Thus, as mentioned in the examples above, at least a portion of the damper that is in contact with the inner wall surface of the image carrier drum 202 is formed by an elastic material. The damper 404 makes a pressed contact with the inner wall surface of the image carrier drum 202 by the elastic nature i.e. restoring force, and is held inside the drum 202. When the damper 404 is fixed to the image carrier drum 202 without using an adhesive, it can be moved easily in the axial direction inside the image carrier drum 202.

In the example shown in FIG. 41, when the damper 404 that is to be removed from the image carrier drum 202 is moved inside the drum 202, the damper 404 pushes the flange 303A fitted on the opening 412 on one end in the axial direction of the image carrier drum 202 and separates the flange 303A apart from the image carrier drum 202. Thus, the flange 303 can be separated apart from the image carrier drum 202 just by pushing action by the damper 404, which makes it possible to enhance the workability.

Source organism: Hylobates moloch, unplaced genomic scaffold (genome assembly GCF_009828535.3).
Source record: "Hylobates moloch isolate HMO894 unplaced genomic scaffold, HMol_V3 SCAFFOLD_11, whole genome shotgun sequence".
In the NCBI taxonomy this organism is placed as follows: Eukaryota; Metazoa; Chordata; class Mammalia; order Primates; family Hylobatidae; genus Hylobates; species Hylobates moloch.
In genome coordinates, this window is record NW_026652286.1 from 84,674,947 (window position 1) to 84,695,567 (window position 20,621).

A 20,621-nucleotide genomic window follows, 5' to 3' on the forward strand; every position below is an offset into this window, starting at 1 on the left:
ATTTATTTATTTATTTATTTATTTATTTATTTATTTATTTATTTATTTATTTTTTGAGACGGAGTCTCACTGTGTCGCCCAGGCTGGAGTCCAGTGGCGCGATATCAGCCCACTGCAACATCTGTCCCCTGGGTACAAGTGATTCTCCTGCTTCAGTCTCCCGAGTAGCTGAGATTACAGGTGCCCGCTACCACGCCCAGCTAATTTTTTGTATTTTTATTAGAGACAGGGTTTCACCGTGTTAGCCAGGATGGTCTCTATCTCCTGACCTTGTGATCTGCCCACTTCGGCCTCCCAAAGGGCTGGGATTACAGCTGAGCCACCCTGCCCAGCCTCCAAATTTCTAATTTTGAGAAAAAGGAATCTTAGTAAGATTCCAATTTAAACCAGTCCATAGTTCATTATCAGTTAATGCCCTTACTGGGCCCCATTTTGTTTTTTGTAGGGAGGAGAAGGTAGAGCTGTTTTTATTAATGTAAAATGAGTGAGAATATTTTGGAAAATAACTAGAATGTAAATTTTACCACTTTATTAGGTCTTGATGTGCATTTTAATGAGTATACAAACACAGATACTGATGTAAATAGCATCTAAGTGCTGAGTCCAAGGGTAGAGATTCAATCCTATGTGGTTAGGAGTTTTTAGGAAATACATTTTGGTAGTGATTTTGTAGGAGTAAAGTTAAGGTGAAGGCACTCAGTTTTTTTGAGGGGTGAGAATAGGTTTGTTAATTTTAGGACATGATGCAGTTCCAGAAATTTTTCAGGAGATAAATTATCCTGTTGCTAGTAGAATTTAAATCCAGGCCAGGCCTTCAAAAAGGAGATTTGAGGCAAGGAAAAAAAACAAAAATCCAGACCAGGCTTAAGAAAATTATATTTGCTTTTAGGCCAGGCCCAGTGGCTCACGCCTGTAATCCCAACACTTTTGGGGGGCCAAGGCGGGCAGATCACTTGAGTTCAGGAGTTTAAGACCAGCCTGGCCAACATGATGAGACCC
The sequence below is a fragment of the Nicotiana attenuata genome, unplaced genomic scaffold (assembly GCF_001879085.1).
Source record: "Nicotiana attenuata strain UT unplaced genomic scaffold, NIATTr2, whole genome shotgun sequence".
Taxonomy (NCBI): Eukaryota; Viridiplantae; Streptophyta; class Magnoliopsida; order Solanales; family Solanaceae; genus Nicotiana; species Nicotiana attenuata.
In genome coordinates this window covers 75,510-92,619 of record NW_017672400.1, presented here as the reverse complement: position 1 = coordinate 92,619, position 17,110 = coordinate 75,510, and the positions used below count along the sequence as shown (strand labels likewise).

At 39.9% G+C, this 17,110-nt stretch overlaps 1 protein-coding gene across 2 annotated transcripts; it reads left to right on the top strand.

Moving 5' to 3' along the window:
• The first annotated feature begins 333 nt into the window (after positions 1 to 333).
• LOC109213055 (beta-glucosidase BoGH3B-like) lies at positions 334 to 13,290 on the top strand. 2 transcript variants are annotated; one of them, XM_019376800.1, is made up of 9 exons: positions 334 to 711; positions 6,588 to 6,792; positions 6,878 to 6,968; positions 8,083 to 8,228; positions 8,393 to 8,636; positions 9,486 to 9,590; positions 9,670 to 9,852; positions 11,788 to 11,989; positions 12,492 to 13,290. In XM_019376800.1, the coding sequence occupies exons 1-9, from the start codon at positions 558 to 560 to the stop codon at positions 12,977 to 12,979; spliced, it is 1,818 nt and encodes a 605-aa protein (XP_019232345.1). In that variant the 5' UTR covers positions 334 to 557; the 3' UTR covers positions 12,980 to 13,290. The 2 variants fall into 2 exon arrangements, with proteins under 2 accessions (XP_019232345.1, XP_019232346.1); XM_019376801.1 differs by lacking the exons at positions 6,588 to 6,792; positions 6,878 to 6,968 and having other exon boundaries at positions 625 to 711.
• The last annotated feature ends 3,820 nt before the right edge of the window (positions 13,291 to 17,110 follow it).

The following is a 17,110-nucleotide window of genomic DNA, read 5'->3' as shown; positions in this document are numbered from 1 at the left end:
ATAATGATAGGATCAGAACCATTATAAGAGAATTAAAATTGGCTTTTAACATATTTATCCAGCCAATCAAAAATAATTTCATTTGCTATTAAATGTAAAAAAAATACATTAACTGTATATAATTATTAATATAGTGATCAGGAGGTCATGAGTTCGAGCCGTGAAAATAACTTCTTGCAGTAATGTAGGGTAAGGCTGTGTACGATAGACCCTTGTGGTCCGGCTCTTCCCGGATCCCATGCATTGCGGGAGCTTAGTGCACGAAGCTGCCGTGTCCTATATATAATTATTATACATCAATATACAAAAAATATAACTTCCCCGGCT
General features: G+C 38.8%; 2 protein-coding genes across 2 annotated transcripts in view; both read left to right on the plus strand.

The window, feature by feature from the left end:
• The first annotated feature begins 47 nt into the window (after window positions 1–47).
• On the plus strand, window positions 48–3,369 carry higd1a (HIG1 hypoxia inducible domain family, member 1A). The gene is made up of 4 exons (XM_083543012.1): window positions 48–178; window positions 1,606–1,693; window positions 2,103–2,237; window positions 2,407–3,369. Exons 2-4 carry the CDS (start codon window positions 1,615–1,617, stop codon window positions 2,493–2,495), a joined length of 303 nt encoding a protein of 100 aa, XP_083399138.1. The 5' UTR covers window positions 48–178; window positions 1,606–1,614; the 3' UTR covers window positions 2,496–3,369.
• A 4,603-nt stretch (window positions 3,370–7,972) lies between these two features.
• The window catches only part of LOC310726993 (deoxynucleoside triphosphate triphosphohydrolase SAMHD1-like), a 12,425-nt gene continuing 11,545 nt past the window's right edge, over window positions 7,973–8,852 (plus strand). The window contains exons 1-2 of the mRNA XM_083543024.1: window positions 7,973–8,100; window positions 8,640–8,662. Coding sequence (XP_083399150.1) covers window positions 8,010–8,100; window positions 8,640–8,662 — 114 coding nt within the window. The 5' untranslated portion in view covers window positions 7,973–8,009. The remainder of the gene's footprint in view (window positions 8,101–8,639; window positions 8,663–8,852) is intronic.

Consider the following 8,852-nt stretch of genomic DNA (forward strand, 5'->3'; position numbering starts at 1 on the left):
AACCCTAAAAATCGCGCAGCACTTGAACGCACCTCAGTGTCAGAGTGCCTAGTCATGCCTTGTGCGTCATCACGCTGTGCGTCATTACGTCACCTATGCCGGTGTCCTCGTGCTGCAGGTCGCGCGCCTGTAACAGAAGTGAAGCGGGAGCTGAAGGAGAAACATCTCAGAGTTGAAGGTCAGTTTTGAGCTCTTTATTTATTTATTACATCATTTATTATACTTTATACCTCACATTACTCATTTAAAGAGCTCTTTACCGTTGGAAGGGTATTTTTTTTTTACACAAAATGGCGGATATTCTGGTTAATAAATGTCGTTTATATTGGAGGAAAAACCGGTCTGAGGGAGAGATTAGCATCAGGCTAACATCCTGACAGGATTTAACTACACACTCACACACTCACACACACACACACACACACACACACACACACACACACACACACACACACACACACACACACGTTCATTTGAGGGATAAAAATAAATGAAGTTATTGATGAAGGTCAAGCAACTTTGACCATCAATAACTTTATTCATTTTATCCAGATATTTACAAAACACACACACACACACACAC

When the flange 303A is fitted to the image carrier drum 202 by either of press fit and clearance fit without using an adhesive, the flange 303A can be removed from the drum 202 when the damper 404 is removed from the drum 202. The flange 303A can be removed by using a small amount of force and without any damage caused to it.

Moreover, as shown in FIG. 42, the second flange 303A can be structured such that it has a cylindrical first flange member 415 that fits in the opening 412 at the end in the axial direction of the image carrier drum 202 and a second flange member 416 that fits in the first flange member 415. In this example, a gear 305 is formed on the first flange member 415. This is similar to the case in the exploded perspective view in FIG. 30. Dimensions of flanges are basically the same as the dimensions in FIG. 31.